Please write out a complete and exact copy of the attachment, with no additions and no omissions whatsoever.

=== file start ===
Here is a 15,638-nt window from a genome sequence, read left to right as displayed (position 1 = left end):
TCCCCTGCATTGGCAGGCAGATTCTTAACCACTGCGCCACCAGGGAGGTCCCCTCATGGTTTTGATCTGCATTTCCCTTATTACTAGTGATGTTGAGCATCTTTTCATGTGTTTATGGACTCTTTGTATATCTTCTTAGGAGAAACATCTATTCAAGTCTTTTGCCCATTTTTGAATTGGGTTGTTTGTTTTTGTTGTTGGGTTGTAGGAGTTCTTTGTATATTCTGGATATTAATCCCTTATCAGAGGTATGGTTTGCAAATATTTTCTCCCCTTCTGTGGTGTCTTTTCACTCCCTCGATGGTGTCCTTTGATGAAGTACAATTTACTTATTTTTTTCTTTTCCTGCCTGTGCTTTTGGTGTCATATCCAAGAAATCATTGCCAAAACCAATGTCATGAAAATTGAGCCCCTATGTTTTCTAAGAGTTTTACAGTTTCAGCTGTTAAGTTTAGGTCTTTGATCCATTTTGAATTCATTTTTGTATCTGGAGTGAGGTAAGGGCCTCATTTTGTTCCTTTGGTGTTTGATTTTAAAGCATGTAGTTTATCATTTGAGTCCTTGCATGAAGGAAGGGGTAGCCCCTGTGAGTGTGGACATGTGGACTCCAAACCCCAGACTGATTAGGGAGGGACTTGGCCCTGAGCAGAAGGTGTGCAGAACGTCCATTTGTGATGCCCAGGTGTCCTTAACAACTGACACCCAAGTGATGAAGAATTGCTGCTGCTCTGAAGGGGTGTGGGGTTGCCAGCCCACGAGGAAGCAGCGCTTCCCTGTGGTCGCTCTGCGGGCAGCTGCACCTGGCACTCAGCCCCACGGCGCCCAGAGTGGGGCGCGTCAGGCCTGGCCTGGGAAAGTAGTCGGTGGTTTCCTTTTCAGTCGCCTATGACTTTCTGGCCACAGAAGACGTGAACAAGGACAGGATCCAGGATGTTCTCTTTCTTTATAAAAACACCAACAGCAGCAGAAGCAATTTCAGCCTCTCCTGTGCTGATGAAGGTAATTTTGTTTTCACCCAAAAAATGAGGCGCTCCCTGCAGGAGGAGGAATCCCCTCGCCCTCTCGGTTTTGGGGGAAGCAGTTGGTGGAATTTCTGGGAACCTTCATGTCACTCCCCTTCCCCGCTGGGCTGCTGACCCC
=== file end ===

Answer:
Here is a 15,638-nt window from a genome sequence, read left to right as displayed (position 1 = left end):
TCCCCTGCATTGGCAGGCAGATTCTTAACCACTGCGCCACCAGGGAGGTCCCCTCATGGTTTTGATCTGCATTTCCCTTATTACTAGTGATGTTGAGCATCTTTTCATGTGTTTATGGACTCTTTGTATATCTTCTTAGGAGAAACATCTATTCAAGTCTTTTGCCCATTTTTGAATTGGGTTGTTTGTTTTTGTTGTTGGGTTGTAGGAGTTCTTTGTATATTCTGGATATTAATCCCTTATCAGAGGTATGGTTTGCAAATATTTTCTCCCCTTCTGTGGTGTCTTTTCACTCCCTCGATGGTGTCCTTTGATGAAGTACAATTTACTTATTTTTTTCTTTTCCTGCCTGTGCTTTTGGTGTCATATCCAAGAAATCATTGCCAAAACCAATGTCATGAAAATTGAGCCCCTATGTTTTCTAAGAGTTTTACAGTTTCAGCTGTTAAGTTTAGGTCTTTGATCCATTTTGAATTCATTTTTGTATCTGGAGTGAGGTAAGGGCCTCATTTTGTTCCTTTGGTGTTTGATTTTAAAGCATGTAGTTTATCATTTGAGTCCTTGCATGAAGGAAGGGGTAGCCCCTGTGAGTGTGGACATGTGGACTCCAAACCCCAGACTGATTAGGGAGGGACTTGGCCCTGAGCAGAAGGTGTGCAGAACGTCCATTTGTGATGCCCAGGTGTCCTTAACAACTGACACCCAAGTGATGAAGAATTGCTGCTGCTCTGAAGGGGTGTGGGGTTGCCAGCCCACGAGGAAGCAGCGCTTCCCTGTGGTCGCTCTGCGGGCAGCTGCACCTGGCACTCAGCCCCACGGCGCCCAGAGTGGGGCGCGTCAGGCCTGGCCTGGGAAAGTAGTCGGTGGTTTCCTTTTCAGTCGCCTATGACTTTCTGGCCACAGAAGACGTGAACAAGGACAGGATCCAGGATGTTCTCTTTCTTTATAAAAACACCAACAGCAGCAGAAGCAATTTCAGCCTCTCCTGTGCTGATGAAGGTAATTTTGTTTTCACCCAAAAAATGAGGCGCTCCCTGCAGGAGGAGGAATCCCCTCGCCCTCTCGGTTTTGGGGGAAGCAGTTGGTGGAATTTCTGGGAACCTTCATGTCACTCCCCTTCCCCGCTGGGCTGCTGACCCC